No period of limitation for looted art says Polish culture minister

The First News 3 September 2022

There is no statute of limitations on the crime of looting a country's cultural heritage, Piotr Glinski, the Polish culture minister, has said.

In an article written for Observador, a Portuguese newspaper published solely online, Glinski said that this applied to not only to international law but also to the ethical and moral dimensions.

Glinski was referring to Poland's cultural heritage that was looted by Nazi Germany and the Soviet Union during World War Two.

Poland was attacked by Nazi Germany on September 1, 1939 and the Soviet Union invaded the country from the east 16 days later under a secret German-Soviet pact.

Glinski said in his article that mass looting of Polish art by the two occupiers had left "a poignant sense of loss in Polish culture".

He went onto to say that his ministry's database of war losses included close to 66,000 items, which he said was just "a small part of the total estimated number of 516,000 lost items".

Polish museums lost around 50 percent of their inventory during the war while losses of libraries are seen at 70 percent of their pre-war collections. These figures could also be under-estimates given that a lot of the documentation on the items was often stolen or destroyed on purpose, according to Glinski.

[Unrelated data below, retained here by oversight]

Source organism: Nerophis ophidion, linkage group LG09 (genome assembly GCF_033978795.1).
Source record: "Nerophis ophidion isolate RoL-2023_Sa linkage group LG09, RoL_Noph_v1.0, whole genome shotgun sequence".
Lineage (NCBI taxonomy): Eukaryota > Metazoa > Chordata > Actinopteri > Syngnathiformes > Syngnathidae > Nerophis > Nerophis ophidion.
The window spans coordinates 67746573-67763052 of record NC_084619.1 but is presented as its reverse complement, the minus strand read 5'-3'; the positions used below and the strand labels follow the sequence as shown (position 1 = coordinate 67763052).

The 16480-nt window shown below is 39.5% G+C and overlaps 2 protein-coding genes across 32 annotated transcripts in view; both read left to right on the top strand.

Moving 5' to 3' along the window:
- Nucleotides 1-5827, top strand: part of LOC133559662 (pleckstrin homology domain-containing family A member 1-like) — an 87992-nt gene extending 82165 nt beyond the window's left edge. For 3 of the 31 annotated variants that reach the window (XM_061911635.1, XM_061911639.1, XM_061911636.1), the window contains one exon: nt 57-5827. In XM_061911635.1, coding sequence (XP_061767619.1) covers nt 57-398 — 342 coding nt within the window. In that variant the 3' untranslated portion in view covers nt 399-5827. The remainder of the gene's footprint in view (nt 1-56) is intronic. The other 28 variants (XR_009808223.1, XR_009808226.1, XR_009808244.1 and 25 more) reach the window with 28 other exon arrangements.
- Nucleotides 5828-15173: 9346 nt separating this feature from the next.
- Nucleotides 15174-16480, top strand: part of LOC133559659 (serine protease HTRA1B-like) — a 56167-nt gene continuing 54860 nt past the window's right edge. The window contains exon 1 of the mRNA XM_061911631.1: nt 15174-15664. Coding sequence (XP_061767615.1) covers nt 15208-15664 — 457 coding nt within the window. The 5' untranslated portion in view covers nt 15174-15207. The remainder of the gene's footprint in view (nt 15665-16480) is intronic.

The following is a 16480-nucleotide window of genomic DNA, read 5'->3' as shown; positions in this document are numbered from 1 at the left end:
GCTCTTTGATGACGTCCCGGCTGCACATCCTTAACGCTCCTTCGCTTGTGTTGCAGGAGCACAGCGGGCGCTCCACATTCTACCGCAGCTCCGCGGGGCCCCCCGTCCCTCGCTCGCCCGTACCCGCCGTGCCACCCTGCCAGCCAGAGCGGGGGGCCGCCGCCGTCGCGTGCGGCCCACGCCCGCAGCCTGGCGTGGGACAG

"Considering the special nature of works of art and their intangible value, the restitution of the looted items to the site from which they were stolen is the most appropriate form of making amends, independently from such solutions as reparations, digitalisation or making copies," Glinski wrote, adding that restitution is a continuous and infinite process and that Poland will never stop pursuing justice in this respect, especially that restitution efforts for works art looted during WWII was still going on around the world.

Apart from Observador, the culture minister's article was also published in Poland's 'Wszystko co Najwazniejsze' right-wing monthly under a project carried out in collaboration with the Institute for National Remembrance and the Polish National Foundation.
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